In 1962 the decision was made to extend the trip over two days as it was increasingly difficult to get to all the islands and for Santa to have enough time to spend with the children. The ship then had five Canadian stops including Pender Island, where it was always met by an American flag flying next to the Canadian flag at the dock. The flag had originally covered the casket of a Spanish American War veteran and was brought out annually "to extend greetings and neighborliness to friends from across the Gulf" (Smirley). That year the ship stayed overnight in Sidney, and the Jaycees of Victoria on Vancouver Island gave a party for the Bellingham Jaycees and crew where enthusiastic conversation gave birth to an idea. The following year the Victoria Jaycees, in cooperation and coordination with their Bellingham counterparts, launched their own Santa Ship to share the work and fun and expand the itinerary of visits. Both ships would undertake two-day journeys, and both would be crisscrossing the border on the best routes among the islands. If possible, the ships would meet and overnight together.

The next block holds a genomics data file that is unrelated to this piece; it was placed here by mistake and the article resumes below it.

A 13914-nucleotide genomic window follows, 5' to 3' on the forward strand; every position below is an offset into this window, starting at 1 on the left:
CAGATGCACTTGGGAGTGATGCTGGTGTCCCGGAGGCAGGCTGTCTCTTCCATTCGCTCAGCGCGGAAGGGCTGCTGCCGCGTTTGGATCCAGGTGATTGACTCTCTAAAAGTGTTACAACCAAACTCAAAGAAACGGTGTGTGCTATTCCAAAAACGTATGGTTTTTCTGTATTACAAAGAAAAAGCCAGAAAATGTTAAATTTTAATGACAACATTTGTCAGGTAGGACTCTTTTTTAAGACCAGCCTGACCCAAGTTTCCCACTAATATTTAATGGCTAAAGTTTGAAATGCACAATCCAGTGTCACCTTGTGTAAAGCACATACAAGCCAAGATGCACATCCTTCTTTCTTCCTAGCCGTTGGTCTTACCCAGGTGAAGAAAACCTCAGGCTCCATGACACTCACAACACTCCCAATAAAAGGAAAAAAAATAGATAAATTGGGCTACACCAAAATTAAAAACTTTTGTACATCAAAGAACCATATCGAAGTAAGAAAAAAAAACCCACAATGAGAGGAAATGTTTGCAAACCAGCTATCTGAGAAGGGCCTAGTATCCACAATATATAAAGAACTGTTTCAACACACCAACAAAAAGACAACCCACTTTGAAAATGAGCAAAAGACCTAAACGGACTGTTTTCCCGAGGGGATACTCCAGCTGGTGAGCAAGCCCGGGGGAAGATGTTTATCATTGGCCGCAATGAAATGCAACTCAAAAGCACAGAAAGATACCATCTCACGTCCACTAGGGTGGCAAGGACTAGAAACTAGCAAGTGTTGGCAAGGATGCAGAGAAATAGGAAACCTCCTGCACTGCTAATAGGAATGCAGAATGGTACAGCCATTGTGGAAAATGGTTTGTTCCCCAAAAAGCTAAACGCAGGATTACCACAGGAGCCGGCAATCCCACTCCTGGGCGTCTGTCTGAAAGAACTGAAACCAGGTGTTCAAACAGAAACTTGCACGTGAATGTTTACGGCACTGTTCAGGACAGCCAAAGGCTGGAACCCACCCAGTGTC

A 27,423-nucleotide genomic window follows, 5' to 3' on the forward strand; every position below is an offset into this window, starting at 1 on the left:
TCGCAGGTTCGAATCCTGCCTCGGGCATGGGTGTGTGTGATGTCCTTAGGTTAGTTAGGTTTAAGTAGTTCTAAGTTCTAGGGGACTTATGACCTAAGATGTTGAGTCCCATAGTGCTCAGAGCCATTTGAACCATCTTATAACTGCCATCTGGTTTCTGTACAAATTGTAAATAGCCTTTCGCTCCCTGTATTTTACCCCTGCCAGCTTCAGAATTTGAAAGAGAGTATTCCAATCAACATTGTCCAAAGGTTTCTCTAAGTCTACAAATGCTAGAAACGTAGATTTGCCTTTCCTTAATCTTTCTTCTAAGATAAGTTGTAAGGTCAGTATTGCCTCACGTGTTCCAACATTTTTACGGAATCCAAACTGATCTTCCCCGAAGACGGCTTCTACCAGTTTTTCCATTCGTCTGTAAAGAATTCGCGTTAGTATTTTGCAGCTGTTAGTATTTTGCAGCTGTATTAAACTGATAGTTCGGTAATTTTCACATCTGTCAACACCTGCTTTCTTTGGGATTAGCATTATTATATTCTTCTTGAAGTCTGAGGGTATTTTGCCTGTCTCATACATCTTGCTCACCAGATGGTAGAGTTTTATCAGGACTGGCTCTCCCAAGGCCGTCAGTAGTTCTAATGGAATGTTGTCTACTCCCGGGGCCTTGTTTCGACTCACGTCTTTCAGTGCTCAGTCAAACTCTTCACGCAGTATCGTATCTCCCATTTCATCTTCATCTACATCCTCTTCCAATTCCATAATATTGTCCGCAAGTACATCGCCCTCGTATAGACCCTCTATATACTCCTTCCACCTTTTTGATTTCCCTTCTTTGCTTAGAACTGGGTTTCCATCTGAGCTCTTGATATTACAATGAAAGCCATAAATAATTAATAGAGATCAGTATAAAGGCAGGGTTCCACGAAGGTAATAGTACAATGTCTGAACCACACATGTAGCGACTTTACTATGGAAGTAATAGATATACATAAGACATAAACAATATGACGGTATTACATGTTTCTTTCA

The Victoria Santa Ship was the 65-foot Blue Fjord, captained by Kaare Norgaard (1916-2005). The Victoria Jaycees decorated the ship with a tree, reindeer, and a golden sleigh for Santa, and made sure that Santa was supplied with candy, toys, books, and fruit. Along with its Gulf Islands visits, the ship from Victoria stopped at Roche Harbor (just across Haro Strait on San Juan Island), Waldron Island, Deer Harbor on Orcas Island, and Friday Harbor. On its first trip to Friday Harbor a letter of greeting from the mayor of Victoria was presented to the mayor of Friday Harbor together with a gift of tea and crumpets. In return, gifts were sent to the Victoria mayor with greetings, and two large boxes of oranges were given to the crew for the children in the Gulf Islands.
The Tradition Grows
With more time at each stop, and over subsequent years, celebrations became more elaborate. On some islands Santa met with families in a tent near the dock or in a school or community building. Large bonfires guided his way to several islands. The Bellingham crew added clowns to help Santa and entertain the families, and a band of pirates livened up the proceedings. Carolers in period costume brought Christmas music to each stop. On Waldron, Santa greeted the community before a roaring fire in the island's log-cabin post office. When he arrived at Friday Harbor, Santa was transported on a decorated and lighted fire truck up the main street to the nursing home to greet the residents there and then to the middle or high school where children were invited to sit on Santa's knee and cookies and hot cider were served. On some of the smallest islands, Santa, Mrs. Claus, and crew would receive gifts, a cake or holiday treat, or even a hot meal.